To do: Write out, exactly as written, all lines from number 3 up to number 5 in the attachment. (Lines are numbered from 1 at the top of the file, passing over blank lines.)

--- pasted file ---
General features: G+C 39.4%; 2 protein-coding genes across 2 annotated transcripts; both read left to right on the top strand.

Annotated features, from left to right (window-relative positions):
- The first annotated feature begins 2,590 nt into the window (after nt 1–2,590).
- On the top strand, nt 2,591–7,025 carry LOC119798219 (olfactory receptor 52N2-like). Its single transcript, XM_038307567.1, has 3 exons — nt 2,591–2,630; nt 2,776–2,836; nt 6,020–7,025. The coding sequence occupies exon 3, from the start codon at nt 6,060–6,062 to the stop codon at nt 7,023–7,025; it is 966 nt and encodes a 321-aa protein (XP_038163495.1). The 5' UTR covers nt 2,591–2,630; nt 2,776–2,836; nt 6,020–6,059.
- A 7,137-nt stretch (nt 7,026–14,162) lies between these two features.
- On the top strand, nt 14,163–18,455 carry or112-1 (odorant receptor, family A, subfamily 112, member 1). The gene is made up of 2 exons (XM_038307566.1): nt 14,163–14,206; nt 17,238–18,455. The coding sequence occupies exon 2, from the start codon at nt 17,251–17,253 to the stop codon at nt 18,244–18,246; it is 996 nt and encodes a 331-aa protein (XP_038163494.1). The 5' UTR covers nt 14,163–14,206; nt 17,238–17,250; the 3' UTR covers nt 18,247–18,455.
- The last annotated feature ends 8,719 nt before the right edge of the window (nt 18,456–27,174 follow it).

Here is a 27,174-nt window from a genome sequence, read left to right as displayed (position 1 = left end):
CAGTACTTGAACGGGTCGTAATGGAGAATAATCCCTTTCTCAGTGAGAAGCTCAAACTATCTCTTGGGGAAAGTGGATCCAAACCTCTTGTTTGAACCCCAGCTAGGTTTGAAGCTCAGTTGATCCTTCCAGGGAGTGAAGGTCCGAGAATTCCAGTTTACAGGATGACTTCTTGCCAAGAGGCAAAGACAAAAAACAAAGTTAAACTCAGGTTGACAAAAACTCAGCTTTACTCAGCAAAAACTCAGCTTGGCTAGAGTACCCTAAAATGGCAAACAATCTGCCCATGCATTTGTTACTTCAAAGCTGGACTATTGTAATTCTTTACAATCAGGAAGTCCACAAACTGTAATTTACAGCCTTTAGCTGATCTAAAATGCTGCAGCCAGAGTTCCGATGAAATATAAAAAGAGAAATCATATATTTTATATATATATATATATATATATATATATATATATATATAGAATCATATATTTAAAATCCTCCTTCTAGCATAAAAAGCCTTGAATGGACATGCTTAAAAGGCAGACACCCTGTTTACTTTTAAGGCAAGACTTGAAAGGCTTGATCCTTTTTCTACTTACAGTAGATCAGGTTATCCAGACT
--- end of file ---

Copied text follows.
- The first annotated feature begins 2,590 nt into the window (after nt 1–2,590).
- On the top strand, nt 2,591–7,025 carry LOC119798219 (olfactory receptor 52N2-like). Its single transcript, XM_038307567.1, has 3 exons — nt 2,591–2,630; nt 2,776–2,836; nt 6,020–7,025. The coding sequence occupies exon 3, from the start codon at nt 6,060–6,062 to the stop codon at nt 7,023–7,025; it is 966 nt and encodes a 321-aa protein (XP_038163495.1). The 5' UTR covers nt 2,591–2,630; nt 2,776–2,836; nt 6,020–6,059.
- A 7,137-nt stretch (nt 7,026–14,162) lies between these two features.